Hold on to your seats.
Though I disagree with most of Wayne Jackson’s article “Congregational Autonomy – Not A Shield For Error” in the Christian Courier, I do agree with the title.
In fact, of the two reasons that I’ve called into question the scriptural basis for what’s called “congregational autonomy” (because it’s certainly not found in scripture), this one is the stronger.
People can, and have, dug into scripture and found what they wanted to find and given a label to it for hundreds (perhaps thousands) of years. The label seems to legitimize it in their minds, especially if it differentiates the brand of faith they wish to feel superior in their minds.
“Congregational autonomy” is one of those labels. It differentiates fellowships of churches who do not want to be told what to do by an overarching organizational authority from those who do.
And while proponents of congregational autonomy will argue loud and long about the genius of their view and the abuses which the opposite view has, in their minds, engendered … not many would be willing to admit that it has led to abuses which are just as divisive to the body of Christ and heart-breaking to the Father in heaven.
I don’t need to cite examples. You know of them. They’re not secret. They’re right out in the open – often proclaimed proudly as the obvious separation of the sheep (us) from the goats (them) – where all the unbelieving world can see, and shake their heads, and snicker, and move on with their lives.
You see, the problem with congregational autonomy is that it just creates a smaller, local hierarchy of order-givers who have decreed authority and order-takers who must obey them. It’s only a matter of scale, you see. The abuses may hurt fewer people within a congregation, but they are vastly more personal and individually hurtful.
Left unchecked, the abuses of human authority within a small system lead to tragedy just as surely as a large one. Do I need to remind you of Jonestown, Guyana? Or the Branch Davidians of Waco, Texas?
This isn’t an either-or question: congregational autonomy or overarching hierarchical structure. As many of the proponents of both schools of thought would have to agree, Christ has all authority.
So to me – and perhaps to me alone – it makes every kind of sense to stop talking about congregational autonomy and overarching hierarchical structure and start talking about kingdom. We need to start examining what Christ’s authority in this world really means – not only to ministers, elders, deacons and any other leaders and labels – but also to the rest of us trying to slug out a meaningful existence in a sinful and fallen world.
It pretty much levels the playing field, doesn’t it
We are all under the headship of Christ.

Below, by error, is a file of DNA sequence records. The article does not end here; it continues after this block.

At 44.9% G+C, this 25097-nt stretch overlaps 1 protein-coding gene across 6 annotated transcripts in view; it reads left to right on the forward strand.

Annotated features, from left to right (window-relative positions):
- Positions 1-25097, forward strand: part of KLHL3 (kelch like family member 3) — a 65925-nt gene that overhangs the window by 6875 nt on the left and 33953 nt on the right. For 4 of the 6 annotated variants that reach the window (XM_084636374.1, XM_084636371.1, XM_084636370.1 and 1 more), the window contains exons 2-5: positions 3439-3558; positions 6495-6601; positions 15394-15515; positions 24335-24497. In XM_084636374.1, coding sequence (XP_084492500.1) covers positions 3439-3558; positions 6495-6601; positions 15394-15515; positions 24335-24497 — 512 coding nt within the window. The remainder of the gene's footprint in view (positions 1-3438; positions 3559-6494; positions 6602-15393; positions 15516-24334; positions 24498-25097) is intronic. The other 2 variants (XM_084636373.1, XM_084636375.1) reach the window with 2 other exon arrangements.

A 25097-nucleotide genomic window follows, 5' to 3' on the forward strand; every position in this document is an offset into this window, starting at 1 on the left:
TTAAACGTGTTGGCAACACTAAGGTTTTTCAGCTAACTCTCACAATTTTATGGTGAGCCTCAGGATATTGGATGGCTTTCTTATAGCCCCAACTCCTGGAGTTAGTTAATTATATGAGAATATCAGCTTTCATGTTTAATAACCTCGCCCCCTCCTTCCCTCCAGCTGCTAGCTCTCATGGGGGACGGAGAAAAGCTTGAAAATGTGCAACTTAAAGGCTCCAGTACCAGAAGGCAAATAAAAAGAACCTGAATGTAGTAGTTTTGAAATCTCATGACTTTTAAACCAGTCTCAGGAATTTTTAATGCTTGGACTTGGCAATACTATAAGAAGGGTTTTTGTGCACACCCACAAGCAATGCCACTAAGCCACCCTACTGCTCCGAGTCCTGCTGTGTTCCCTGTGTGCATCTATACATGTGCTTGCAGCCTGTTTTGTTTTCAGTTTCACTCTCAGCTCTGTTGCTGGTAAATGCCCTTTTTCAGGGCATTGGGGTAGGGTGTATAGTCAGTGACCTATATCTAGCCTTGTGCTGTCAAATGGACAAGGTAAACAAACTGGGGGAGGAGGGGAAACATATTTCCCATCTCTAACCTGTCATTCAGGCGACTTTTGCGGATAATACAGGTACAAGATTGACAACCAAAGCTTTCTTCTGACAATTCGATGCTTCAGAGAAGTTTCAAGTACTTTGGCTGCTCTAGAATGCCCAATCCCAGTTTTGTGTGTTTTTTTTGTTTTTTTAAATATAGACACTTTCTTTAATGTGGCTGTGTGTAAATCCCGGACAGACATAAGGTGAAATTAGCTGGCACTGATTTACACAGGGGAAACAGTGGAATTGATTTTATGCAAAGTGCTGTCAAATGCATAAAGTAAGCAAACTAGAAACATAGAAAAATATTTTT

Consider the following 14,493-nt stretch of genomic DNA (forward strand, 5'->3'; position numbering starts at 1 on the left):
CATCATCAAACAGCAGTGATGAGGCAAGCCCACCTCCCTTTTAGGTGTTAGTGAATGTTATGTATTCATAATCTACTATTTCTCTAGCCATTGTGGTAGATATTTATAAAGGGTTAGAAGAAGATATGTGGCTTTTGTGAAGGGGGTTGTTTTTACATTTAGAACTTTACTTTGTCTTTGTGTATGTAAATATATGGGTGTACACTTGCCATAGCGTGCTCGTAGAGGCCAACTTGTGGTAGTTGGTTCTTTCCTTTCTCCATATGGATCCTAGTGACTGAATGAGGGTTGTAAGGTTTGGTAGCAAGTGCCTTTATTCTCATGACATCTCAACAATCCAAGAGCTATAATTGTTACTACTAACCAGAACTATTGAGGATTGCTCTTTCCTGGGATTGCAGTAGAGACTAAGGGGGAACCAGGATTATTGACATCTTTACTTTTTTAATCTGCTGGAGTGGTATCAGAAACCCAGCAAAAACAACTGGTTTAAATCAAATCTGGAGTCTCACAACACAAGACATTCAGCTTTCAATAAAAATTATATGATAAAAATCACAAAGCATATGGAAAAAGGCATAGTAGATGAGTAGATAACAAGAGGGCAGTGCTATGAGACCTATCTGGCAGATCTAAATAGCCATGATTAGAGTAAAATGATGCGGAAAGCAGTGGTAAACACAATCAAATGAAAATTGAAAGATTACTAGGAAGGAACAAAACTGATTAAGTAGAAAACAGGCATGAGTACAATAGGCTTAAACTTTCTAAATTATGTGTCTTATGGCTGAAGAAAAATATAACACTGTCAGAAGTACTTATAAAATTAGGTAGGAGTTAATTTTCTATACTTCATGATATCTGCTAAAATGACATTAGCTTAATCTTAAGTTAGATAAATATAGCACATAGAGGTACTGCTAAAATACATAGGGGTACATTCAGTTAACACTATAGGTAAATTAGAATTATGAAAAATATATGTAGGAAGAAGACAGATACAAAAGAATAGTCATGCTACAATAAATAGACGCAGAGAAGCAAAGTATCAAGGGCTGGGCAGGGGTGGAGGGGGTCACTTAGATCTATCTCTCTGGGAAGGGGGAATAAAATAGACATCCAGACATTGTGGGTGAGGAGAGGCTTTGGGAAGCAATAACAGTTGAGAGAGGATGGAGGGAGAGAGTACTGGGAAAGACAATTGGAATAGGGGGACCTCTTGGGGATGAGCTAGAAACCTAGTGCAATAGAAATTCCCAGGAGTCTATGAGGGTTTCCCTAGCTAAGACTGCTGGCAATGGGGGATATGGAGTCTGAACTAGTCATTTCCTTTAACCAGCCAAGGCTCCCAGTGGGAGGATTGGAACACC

We still have elders who shepherd / oversee / see to the needs of the flock. We still have ministers called out to preach and teach. But they don’t, per se, rule. Christ rules. (You can’t find any other arrangement than that in scripture. Keep looking. Convince me!)
“Instead, speaking the truth in love, we will in all things grow up into him who is the Head, that is, Christ.” ~ Ephesians 4:15
This is exactly the context of the passage – living a worthy life and how God has equipped the Body to do so – and the inevitable conclusion is: There are no other heads. A Body needs only one Head.
This Body shares one Spirit. That is how the Head communicates what needs to be done with the rest of the Body. It is a silent, invisible, fluid, electric communication.
The body is a unit, though it is made up of many parts; and though all its parts are many, they form one body. So it is with Christ. For we were all baptized by one Spirit into one body—whether Jews or Greeks, slave or free—and we were all given the one Spirit to drink.
Now the body is not made up of one part but of many. If the foot should say, “Because I am not a hand, I do not belong to the body,” it would not for that reason cease to be part of the body. And if the ear should say, “Because I am not an eye, I do not belong to the body,” it would not for that reason cease to be part of the body. If the whole body were an eye, where would the sense of hearing be? If the whole body were an ear, where would the sense of smell be? But in fact God has arranged the parts in the body, every one of them, just as he wanted them to be. If they were all one part, where would the body be? As it is, there are many parts, but one body.
The eye cannot say to the hand, “I don’t need you!” And the head cannot say to the feet, “I don’t need you!” ~ 1 Corinthians 12:12-21
That, you see, is what I fear happens far too many times when believers become enamored with their own little fiefdoms protected by “congregational autonomy.”
They cut off Christ’s nose, or fingers – or perhaps the rest of His whole Body – to spite their own faces.